Samuel (Lellouche) is a nurse, whose wife Nadia (Anaya) is about to have their first child. A man hit by a motorcycle is brought in to their hospital, unconscious, and Samuel disturbs an attempt to make sure the man doesn't leave alive. Back at home, someone knocks Samuel out, and he regains consciousness to find Nadia abducted. He gets a phone-call telling him that if he ever wants to see her again, he needs to find a way to get the man out of hospital. Once Samuel has got past that hurdle, he finds that the man, Hugo Sartet (Zen), might not necessarily be the bad guy, being a patsy set up by corrupt cop, Commander Werner (Lanvin), to take the fall for a murder. Now he and his crew are out to tidy up the loose ends - which includes not just Hugo, but both Samuel and Nadia as well. the good news is, there is a video-tape depicting the killing, and who was actually responsible. The bad news? It's in a safe, in Werner's office at police headquarters.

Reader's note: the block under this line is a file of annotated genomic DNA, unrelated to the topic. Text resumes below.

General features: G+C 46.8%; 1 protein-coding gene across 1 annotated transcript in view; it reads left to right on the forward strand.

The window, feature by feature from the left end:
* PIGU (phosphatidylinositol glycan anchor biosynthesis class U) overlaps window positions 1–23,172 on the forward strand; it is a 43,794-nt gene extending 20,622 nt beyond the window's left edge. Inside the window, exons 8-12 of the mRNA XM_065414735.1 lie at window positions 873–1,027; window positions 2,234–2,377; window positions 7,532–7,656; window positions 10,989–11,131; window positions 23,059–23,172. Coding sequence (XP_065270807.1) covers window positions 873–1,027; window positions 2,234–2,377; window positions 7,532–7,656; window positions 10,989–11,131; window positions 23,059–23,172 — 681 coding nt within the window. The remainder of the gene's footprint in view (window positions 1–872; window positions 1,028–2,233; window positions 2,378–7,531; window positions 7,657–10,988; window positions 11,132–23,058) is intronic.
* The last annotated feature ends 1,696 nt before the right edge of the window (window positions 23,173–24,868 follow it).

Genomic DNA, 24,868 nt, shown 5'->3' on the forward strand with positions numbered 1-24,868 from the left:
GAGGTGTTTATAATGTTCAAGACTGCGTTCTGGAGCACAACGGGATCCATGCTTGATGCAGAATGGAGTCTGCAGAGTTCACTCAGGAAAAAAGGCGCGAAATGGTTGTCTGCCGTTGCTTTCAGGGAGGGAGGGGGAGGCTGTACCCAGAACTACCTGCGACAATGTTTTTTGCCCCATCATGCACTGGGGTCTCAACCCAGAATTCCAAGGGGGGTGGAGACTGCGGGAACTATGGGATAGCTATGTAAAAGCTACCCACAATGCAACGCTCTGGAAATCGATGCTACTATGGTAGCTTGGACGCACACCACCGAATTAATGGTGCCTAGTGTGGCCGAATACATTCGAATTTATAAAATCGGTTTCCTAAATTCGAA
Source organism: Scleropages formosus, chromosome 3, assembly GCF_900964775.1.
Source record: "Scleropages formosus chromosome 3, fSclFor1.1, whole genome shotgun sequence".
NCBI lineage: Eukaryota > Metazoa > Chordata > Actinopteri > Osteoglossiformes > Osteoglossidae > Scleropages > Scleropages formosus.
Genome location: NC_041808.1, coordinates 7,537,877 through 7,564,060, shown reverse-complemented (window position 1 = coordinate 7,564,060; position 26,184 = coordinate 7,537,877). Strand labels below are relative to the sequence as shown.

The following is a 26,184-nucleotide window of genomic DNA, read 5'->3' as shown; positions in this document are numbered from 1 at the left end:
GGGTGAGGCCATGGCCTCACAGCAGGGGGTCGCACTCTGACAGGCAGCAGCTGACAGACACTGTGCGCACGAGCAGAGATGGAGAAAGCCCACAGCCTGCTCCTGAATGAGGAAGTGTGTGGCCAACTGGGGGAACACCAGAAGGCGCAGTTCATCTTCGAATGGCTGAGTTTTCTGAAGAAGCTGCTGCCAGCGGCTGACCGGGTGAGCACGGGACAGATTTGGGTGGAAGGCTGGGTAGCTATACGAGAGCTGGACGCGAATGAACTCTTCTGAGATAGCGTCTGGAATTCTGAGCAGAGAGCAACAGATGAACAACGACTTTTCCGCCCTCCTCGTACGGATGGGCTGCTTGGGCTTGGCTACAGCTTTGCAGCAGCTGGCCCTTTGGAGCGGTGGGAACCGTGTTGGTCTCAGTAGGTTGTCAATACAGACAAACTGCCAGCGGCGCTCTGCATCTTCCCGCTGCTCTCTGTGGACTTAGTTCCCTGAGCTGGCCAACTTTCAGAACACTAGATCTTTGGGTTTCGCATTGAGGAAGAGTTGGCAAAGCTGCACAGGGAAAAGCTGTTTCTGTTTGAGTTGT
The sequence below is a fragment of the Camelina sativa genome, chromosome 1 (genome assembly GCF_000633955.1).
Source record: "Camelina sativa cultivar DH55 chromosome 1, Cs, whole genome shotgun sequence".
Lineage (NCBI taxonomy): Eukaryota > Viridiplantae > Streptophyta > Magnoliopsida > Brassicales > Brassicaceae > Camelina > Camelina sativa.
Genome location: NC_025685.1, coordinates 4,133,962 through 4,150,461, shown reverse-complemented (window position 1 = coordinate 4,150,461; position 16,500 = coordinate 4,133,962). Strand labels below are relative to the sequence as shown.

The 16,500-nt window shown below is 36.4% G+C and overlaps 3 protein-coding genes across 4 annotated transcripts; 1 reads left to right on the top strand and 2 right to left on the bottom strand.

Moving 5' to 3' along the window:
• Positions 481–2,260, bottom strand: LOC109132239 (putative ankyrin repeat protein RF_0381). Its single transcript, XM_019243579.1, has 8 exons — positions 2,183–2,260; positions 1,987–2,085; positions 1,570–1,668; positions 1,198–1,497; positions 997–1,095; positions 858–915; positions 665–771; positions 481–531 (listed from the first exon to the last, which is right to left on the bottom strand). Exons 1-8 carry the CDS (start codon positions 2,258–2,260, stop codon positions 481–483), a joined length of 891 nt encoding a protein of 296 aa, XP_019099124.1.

At a crisp 84 minutes, this plot certainly has some flaws, but things whizz by at such a solid pace there's little time for them to dent your appreciation of a slick, energetic thriller. The highlight is probably a marvellously kinetic chase through the Paris metro, that left me quite breathless. The characterizations are on the terse side, though Samuel and Nadia have a nice relationship; otherwise, these are less characters, than pieces to be moved around the playing surface. However, that's ceertainly far from a fatal criticism, and the film has plenty of twists, at least one solid shock, then ties up its loose ends in a nice coda, that takes place years later. There's even a nod to Luc Besson's Diva, with which this shares a similarly kinetic approach. I'm virtually certain this will end up being turned by Hollywood into an inferior remake, probably sooner rather than later: but why bother to wait?